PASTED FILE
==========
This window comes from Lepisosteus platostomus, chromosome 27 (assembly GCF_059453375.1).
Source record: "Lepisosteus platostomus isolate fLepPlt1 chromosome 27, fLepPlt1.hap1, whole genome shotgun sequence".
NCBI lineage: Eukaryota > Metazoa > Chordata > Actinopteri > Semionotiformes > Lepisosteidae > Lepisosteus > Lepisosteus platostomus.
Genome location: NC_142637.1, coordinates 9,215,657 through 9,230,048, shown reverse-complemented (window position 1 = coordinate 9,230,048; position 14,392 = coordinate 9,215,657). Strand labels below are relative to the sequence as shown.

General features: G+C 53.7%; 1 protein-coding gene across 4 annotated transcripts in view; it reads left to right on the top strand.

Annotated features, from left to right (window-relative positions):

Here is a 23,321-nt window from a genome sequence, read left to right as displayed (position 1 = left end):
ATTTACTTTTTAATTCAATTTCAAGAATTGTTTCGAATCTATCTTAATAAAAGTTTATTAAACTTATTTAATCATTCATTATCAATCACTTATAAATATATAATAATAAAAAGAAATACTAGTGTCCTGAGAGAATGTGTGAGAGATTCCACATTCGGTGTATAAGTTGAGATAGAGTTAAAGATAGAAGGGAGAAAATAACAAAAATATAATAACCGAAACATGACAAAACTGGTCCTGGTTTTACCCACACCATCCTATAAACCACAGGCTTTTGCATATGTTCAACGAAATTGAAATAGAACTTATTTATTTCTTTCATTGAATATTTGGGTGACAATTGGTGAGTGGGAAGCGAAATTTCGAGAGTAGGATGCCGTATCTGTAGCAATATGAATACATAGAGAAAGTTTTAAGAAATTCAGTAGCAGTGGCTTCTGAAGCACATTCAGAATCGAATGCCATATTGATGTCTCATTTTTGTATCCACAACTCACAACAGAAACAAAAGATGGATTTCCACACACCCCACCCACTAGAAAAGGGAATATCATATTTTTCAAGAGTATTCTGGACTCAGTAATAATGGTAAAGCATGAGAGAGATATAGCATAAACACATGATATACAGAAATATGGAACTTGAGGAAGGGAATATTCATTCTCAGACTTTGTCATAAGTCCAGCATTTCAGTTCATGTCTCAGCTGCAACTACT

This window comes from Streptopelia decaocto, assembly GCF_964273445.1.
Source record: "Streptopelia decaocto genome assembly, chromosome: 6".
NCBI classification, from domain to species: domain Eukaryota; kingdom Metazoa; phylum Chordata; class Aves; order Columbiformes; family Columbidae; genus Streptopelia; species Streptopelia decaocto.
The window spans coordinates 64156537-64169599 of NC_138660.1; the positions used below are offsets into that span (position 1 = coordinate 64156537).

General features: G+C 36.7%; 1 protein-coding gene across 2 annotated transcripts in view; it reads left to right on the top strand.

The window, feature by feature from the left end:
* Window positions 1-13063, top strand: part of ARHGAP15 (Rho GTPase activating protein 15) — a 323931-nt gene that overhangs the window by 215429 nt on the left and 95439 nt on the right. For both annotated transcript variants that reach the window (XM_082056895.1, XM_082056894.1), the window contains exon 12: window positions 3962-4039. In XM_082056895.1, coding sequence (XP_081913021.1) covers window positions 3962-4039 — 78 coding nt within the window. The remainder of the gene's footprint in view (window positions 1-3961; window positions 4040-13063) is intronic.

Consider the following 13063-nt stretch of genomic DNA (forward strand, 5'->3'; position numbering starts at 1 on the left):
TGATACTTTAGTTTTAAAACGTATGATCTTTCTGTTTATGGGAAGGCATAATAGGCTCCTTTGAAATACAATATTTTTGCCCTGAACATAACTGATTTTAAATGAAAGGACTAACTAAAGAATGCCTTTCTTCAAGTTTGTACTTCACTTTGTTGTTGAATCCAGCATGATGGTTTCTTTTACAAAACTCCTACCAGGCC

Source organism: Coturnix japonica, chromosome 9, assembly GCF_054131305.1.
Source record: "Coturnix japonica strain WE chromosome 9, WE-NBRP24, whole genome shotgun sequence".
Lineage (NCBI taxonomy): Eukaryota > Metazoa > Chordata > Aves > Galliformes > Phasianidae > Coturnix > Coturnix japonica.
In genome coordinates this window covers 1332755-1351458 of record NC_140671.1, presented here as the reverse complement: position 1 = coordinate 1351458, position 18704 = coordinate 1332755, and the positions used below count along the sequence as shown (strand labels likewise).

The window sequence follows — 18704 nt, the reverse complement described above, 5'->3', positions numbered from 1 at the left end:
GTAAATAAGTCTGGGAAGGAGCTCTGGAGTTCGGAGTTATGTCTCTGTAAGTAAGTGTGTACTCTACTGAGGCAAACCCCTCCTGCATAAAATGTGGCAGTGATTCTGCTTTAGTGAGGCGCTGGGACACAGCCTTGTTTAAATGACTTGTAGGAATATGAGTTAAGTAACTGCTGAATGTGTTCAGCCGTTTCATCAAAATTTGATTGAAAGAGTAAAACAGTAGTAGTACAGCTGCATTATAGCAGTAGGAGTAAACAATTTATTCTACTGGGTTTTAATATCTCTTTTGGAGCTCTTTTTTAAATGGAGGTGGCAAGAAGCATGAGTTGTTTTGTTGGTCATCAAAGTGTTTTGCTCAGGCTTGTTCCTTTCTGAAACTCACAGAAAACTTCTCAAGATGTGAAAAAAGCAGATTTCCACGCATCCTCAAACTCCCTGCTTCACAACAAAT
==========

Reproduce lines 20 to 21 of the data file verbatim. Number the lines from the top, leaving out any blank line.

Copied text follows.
Lineage (NCBI taxonomy): Eukaryota > Metazoa > Chordata > Aves > Galliformes > Phasianidae > Coturnix > Coturnix japonica.
In genome coordinates this window covers 1332755-1351458 of record NC_140671.1, presented here as the reverse complement: position 1 = coordinate 1351458, position 18704 = coordinate 1332755, and the positions used below count along the sequence as shown (strand labels likewise).